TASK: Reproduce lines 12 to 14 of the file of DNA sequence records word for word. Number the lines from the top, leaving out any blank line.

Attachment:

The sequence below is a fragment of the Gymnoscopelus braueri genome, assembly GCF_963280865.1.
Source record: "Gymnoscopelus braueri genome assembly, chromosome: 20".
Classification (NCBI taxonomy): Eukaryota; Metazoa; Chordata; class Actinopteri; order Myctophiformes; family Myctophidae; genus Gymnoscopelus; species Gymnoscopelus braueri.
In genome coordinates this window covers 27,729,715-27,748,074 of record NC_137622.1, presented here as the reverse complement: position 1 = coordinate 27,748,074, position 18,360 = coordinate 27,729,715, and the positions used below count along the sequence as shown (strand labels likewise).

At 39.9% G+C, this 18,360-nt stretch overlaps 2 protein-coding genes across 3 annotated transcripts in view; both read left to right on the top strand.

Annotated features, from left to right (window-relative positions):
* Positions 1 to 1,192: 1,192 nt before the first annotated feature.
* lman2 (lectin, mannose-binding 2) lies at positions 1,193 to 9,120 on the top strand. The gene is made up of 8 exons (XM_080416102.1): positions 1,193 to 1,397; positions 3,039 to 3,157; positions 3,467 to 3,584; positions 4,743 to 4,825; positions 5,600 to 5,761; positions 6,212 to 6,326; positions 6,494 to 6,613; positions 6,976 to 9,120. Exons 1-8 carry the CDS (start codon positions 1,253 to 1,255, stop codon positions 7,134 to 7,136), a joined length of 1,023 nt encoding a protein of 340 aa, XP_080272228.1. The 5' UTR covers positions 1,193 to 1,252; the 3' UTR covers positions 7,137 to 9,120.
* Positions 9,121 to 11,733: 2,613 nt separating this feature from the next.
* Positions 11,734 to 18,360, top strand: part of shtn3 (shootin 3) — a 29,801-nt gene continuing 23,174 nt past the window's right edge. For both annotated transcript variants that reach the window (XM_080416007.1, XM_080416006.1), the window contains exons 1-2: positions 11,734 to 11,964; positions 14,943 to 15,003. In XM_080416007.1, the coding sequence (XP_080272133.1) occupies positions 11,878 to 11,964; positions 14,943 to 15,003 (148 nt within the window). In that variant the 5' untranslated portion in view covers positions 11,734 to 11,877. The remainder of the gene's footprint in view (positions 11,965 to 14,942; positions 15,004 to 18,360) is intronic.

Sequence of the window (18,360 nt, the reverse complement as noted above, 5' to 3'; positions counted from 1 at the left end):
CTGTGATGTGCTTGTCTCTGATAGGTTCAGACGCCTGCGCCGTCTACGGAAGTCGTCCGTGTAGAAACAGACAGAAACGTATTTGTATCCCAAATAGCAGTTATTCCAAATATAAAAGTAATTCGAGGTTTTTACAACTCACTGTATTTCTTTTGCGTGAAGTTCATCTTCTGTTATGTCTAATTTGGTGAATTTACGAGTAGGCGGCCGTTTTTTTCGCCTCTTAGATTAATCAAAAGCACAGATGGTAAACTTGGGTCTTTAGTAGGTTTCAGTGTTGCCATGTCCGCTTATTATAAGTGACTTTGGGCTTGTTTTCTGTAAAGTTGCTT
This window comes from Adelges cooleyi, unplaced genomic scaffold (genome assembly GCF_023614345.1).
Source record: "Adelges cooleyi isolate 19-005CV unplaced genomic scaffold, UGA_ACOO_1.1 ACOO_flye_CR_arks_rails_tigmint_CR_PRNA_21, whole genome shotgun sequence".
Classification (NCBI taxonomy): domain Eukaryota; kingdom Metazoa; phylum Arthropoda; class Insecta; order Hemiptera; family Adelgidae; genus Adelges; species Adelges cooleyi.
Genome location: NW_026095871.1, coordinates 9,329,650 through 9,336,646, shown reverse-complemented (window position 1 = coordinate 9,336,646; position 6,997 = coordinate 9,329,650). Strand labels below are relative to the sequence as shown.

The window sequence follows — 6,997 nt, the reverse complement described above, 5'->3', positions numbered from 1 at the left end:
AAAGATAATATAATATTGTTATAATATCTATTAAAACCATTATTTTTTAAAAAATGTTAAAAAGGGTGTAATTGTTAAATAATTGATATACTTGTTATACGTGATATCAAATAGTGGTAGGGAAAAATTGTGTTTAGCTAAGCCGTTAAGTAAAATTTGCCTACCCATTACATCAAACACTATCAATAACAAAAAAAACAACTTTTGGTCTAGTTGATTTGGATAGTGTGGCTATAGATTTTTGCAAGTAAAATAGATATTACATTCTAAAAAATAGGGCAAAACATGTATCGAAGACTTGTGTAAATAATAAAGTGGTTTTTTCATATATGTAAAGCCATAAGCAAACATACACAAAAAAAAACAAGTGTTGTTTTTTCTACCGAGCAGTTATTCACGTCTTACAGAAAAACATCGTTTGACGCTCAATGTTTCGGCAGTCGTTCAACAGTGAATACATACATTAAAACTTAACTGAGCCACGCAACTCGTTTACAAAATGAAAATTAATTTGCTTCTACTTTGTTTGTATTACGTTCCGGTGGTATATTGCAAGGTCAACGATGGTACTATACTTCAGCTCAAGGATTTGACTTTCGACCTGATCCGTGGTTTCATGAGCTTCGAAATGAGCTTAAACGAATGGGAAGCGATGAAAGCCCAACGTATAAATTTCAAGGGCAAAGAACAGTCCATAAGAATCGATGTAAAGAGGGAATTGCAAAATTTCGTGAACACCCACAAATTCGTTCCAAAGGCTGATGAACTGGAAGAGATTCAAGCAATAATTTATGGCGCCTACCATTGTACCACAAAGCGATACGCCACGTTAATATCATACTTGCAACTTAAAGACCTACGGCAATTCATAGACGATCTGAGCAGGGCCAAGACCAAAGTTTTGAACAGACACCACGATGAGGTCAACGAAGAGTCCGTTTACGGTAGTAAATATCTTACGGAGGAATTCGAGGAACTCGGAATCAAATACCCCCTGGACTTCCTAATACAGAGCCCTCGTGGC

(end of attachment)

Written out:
CTGTGATGTGCTTGTCTCTGATAGGTTCAGACGCCTGCGCCGTCTACGGAAGTCGTCCGTGTAGAAACAGACAGAAACGTATTTGTATCCCAAATAGCAGTTATTCCAAATATAAAAGTAATTCGAGGTTTTTACAACTCACTGTATTTCTTTTGCGTGAAGTTCATCTTCTGTTATGTCTAATTTGGTGAATTTACGAGTAGGCGGCCGTTTTTTTCGCCTCTTAGATTAATCAAAAGCACAGATGGTAAACTTGGGTCTTTAGTAGGTTTCAGTGTTGCCATGTCCGCTTATTATAAGTGACTTTGGGCTTGTTTTCTGTAAAGTTGCTT
This window comes from Adelges cooleyi, unplaced genomic scaffold (genome assembly GCF_023614345.1).
Source record: "Adelges cooleyi isolate 19-005CV unplaced genomic scaffold, UGA_ACOO_1.1 ACOO_flye_CR_arks_rails_tigmint_CR_PRNA_21, whole genome shotgun sequence".